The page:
AP grader reveals realities of profession


Photo by Liam Barrett

AP US History teacher Katherine Simmons sits at her desk, responding to emails before she starts grading the recent AP US History DBQ assignment. Although it was a lunch period, technically time for relaxation, teachers who don’t take advantage of the extra time to catch up on work are rare.

It’s AP exam week, and a student is toiling away in the auditorium, feverishly scrawling answers to an FRQ prompt. Glancing at the clock, their eyes widen as they realize they’re nearing the end of the allotted time, and their scribbling intensifies as they scramble to polish their conclusion paragraph. Although this experience is common to most high school students, few consider the details of how their essays get graded.

AP graders are critical to ensuring that students receive their AP exam scores which are a matter of considerable stress for many. However, few students understand what it’s like to be an AP grader.

“It’s both highly annoying and headache-causing, but at the same time a lot easier than you would imagine it would be,” AP US History teacher Katherine Simmons said.

Simmons started grading for AP US History in 2020 and has only experienced grading online, enacted when Covid forced College Board to change their methods.

“Because you’re not putting comments and you’re literally just clicking ‘They got it’, ‘They don’t’, it’s not as hard as grading during the year,” Simmons said.

However, grading used to be a lengthy, in-person affair, where College Board would fly in graders from all over the country, often to a college campus, to grade the exams. AP US History and AP World History teacher Nathan Schwartz enjoyed the collegial atmosphere and getting to meet new people and catch up with old friends.

“I think in the last US or the last World reading I attended [in person], there were like 1,400 people there… and they’d have, you know, like maybe 50 or 60 groups of people with maybe 20 teachers in each group,” Schwartz said.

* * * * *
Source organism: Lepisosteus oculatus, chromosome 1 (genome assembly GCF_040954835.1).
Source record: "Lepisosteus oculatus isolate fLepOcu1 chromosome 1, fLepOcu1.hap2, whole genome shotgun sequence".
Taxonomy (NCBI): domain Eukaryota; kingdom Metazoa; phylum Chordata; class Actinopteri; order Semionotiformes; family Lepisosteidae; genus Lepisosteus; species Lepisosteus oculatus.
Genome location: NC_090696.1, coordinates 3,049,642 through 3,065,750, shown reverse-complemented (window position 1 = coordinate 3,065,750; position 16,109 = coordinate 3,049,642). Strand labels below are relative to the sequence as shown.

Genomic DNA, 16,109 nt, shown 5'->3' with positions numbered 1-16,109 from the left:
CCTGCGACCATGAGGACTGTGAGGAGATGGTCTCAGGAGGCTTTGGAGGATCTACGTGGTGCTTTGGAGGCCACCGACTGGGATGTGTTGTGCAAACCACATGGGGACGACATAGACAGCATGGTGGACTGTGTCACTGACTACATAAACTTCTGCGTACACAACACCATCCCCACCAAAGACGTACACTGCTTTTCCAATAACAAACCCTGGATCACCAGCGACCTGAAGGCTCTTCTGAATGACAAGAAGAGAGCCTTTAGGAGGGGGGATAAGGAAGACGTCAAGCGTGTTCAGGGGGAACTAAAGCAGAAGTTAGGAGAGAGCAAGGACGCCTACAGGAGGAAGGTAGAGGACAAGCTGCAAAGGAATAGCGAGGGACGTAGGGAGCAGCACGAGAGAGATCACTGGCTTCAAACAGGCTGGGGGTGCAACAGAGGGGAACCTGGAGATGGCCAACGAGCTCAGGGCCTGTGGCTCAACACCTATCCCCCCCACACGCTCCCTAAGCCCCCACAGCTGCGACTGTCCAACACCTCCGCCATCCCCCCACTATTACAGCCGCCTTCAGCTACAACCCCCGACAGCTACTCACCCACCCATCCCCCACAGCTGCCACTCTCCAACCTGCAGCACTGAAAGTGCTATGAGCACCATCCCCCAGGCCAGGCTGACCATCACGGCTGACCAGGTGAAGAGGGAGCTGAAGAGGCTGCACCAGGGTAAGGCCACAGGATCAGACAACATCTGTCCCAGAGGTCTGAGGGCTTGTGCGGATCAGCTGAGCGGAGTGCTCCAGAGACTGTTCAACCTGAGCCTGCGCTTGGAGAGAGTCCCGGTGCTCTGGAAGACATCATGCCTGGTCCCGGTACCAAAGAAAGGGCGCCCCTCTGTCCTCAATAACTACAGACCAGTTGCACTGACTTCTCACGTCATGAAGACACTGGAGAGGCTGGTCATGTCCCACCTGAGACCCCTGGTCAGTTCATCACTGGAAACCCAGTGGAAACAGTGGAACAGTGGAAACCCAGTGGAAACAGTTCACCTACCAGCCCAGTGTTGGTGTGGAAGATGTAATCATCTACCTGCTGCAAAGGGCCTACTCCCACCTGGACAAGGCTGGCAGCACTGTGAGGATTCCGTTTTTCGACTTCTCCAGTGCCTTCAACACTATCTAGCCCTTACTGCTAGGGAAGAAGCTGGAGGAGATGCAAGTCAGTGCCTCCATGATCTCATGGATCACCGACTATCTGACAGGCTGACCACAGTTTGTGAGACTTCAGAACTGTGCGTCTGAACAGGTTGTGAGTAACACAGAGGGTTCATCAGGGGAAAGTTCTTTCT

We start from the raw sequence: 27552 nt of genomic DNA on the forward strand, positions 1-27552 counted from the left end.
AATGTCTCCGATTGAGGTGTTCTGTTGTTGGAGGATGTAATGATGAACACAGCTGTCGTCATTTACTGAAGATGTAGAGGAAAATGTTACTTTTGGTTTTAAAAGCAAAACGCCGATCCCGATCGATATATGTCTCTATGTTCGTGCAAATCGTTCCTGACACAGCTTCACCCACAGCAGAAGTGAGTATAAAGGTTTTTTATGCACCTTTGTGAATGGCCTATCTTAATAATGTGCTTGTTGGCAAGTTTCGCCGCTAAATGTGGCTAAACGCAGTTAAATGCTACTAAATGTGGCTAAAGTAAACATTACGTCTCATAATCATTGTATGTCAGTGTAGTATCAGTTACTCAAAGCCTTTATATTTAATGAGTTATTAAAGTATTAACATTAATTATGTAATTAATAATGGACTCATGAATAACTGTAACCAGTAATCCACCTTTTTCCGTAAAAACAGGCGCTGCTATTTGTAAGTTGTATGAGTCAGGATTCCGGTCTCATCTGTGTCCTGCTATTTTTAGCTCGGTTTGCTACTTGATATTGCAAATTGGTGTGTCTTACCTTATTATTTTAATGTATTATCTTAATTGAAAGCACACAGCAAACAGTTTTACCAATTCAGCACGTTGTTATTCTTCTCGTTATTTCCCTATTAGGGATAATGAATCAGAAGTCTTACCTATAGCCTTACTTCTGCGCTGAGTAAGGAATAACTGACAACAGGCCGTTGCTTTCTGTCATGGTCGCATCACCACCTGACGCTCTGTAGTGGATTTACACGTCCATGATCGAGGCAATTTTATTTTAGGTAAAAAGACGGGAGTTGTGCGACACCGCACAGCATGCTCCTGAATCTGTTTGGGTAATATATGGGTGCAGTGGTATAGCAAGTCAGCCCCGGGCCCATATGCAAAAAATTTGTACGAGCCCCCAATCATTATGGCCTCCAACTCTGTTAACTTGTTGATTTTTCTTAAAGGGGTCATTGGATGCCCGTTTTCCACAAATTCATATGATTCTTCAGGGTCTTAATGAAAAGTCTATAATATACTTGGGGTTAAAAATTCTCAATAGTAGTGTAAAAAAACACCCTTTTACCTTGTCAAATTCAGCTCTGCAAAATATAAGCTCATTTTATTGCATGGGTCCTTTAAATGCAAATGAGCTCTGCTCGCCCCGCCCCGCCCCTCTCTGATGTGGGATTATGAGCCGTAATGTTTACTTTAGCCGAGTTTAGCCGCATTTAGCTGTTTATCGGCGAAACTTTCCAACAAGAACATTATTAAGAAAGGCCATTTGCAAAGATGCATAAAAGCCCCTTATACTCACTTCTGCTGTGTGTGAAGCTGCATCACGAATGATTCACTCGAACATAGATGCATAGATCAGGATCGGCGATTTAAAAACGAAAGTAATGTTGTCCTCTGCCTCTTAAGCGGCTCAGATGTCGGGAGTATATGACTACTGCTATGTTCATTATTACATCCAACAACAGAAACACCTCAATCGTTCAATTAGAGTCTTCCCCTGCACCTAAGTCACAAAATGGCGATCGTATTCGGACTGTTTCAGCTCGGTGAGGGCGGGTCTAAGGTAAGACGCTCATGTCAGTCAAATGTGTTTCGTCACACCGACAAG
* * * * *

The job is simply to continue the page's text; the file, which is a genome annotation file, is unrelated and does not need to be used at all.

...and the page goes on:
In terms of compensation, teachers can either receive an hourly wage or Professional Development Hours, the latter of which many school systems require teachers to get over the summer.

“It’s not fabulous pay, it’s like $20 an hour or something like that, so for the monotony of what we’re doing it would be nice if we were paid more, but I just feel like it’s something that I should do to make myself a better AP teacher,” Simmons said.

While grading, teachers do their best to give students as many points as they can.

“I would imagine that most readers are that way, where we’re trying to get through them, but at the same time, we’re always looking to give students the benefit of the doubt. So if it isn’t clear if you’ve done something, readers are encouraged to go back and reread, and we’re looking to give you points,” Simmons said.

Additionally, to make the grading as accurate as possible, there are multiple levels of redundancy in the process. ‘Table leads’ are assigned to groups of graders, and periodically check on their work.

“When I’m doing it online, randomly my table lead will pull ones that I’ve read and reread them, and then in real time I can see how consistent I am with what they think the essay should be graded as, because there’s a measure on the online app where you can see whether or not you’re falling into the consistency [range],” Simmons said.

In certain scenarios, however, that’s not easy to do.

“Last year I read a DBQ in which the kid said ‘I know you’re forced to read all of this’ and then went on to talk about how the night before he went and hung out with his friends and smoked weed and his parents don’t know that he’s growing marijuana in his basement, and he just went off on this long diatribe about all these activities that he was engaged in,” Simmons said.

Although most students aren’t aware of what’s involved in being an AP grader, they still appreciate those who put in the effort.

“I think that teachers learning exactly what College Board wants from us is a really good way to help improve our writing on free response questions,” sophomore Adya Crispino said.